Daisy Rockwell‘s painting and writing have been thrilling fans for the better part of a decade: her cutting images of writers, politicians, intellectuals and, occasionally, the mistress of Vladimir Putin, say more within the margins of a canvas than The New York Times Op-Ed section on any given day.
Her essays and insightful commentary on Chapati Mystery under the pseudonym Lapata, and in various print publications, have brought her wide acclaim.
Available on February 1, 2012, Rockwell’s The Little Book of Terror is a treasure that defies easy classification: more than a collection of paintings, more than a compilation of piquant, compelling essays, it can be thought of as a secular missal, offering a new liturgy for observing the Rite of The Contrary.
The Little Book of Terror is a literary missile, as well—Rockwell’s searing images and carefully-crafted prose aim directly at the bloated heart of Imperial pretension. On impact, Rockwell’s work makes rubble of propaganda passing as conventional wisdom, leaving in its place a new vista from which to consider the “Global War on Terror” and its complicated combatants.
For Rockwell’s legions of readers and admirers, The Little Book of Terror is a blast of a different kind: a stirring read, a poignant comment, and a collection of sights not soon forgotten. Readers holding advance copies are raving:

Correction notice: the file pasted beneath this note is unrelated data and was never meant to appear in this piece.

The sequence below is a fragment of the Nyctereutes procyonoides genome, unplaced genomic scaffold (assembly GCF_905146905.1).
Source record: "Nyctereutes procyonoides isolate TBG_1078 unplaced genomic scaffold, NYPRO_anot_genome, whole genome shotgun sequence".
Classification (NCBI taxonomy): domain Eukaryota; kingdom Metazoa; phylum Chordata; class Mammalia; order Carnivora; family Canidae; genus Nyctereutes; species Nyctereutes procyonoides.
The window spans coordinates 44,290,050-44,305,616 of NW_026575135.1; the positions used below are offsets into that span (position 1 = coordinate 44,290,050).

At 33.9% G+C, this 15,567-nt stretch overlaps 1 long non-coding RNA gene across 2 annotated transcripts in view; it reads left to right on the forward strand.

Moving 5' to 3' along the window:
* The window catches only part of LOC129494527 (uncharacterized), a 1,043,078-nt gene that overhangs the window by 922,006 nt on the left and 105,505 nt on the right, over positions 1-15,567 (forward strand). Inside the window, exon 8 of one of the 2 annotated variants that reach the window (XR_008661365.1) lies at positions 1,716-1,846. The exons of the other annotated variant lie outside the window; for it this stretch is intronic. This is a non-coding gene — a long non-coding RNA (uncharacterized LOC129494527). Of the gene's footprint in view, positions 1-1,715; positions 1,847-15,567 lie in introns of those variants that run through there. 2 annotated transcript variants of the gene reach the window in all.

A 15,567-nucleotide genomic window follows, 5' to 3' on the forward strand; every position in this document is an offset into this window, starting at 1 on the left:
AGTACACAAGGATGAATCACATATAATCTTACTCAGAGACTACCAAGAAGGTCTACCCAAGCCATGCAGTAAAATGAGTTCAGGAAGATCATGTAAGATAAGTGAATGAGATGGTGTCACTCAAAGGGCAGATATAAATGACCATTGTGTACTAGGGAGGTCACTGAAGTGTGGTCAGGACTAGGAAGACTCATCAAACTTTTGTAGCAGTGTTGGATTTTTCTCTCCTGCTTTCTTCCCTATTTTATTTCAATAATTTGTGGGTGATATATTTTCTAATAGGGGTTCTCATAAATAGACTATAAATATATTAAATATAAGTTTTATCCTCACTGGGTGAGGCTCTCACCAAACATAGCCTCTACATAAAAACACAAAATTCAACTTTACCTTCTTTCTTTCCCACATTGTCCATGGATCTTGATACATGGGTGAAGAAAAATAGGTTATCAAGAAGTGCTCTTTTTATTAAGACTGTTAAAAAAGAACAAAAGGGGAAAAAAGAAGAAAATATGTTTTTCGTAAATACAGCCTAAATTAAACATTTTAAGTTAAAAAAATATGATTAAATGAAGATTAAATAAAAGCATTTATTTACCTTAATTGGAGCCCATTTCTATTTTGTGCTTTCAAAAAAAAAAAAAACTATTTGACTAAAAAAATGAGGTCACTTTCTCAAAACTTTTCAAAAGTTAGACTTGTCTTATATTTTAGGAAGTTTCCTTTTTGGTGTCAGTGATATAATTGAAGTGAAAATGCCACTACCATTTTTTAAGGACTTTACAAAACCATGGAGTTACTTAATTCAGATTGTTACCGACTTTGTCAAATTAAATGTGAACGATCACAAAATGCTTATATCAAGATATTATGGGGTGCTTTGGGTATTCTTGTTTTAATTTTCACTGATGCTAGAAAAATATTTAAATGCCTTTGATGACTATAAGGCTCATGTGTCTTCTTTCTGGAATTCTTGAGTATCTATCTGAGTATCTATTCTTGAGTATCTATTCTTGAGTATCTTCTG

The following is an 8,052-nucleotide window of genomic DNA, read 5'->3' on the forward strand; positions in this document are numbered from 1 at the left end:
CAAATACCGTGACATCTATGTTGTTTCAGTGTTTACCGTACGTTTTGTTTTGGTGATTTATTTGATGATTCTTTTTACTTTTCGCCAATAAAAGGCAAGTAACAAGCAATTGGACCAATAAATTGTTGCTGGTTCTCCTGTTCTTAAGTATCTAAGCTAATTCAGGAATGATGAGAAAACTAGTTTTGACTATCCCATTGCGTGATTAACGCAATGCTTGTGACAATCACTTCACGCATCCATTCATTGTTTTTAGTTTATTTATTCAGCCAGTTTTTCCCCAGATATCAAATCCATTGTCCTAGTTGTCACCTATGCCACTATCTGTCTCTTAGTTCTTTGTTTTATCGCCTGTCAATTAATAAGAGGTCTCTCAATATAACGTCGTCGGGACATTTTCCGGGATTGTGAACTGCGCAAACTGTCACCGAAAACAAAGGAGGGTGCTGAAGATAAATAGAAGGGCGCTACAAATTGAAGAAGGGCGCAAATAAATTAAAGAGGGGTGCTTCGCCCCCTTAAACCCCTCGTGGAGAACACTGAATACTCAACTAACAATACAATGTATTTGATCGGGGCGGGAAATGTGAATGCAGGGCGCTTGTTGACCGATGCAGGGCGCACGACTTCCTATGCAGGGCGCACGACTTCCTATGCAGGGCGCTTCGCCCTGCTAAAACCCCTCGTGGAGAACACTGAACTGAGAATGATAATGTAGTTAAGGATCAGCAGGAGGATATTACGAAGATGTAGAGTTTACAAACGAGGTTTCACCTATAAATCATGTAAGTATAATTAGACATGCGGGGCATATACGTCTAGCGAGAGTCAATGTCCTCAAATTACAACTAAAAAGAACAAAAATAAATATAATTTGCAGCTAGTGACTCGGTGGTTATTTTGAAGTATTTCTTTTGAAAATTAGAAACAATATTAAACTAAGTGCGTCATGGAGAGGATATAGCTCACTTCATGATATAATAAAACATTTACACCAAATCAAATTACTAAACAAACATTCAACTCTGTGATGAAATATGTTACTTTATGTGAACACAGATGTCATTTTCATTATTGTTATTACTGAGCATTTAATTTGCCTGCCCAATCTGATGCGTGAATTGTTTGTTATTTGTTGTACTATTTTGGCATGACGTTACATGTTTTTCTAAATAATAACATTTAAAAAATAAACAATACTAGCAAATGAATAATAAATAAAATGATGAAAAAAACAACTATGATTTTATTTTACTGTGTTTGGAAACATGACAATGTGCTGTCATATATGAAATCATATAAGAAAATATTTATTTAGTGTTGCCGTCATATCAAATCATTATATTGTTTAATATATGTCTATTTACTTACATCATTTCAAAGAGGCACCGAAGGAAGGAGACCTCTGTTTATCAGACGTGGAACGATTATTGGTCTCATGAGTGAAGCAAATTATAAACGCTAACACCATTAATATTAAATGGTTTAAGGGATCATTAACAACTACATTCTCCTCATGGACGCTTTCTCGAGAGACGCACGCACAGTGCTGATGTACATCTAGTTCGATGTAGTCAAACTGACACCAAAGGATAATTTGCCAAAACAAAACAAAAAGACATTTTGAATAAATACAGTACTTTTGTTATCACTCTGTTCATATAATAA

Booker Prize nominee Mohammed Hanif says,
The Little Book of Terror is profound, sometimes profane, but always practical. Th is book takes terror out of terrorism and replaces it with exuberant little details that look stunning on the page.
The Little Book of Terror is a marvelous, ethical, and funny book. It is deceptively modest, and a much-needed reminder that however much we might wish it, true justice is never available on the cheap.
World renowned artist Kanishka Raja offers us this praise:
These lurid paintings will fool you at first look: all ironic pose and technicolor confection. Look again though and look hard: they’re like little smart bombs of empathy; deployed—with loving touch and wry humor—expressly to combat the monochromatic fog of stereotype and ignorance.
Rockwell has exhibited in San Francisco, Los Angeles, Philadelphia, North Adams, Massachusetts and White River Junction, Vermont. She grew up in a family of artists in western Massachusetts, some whose work adorns the surfaces of chinaware and brightens up the waiting rooms of dentists’ offices, and others whose artistic output has found more select audiences.
Her first book was an academic treatise on the poet Upendranath Ashk.
Follow Rockwell on Twitter @shreedaisy.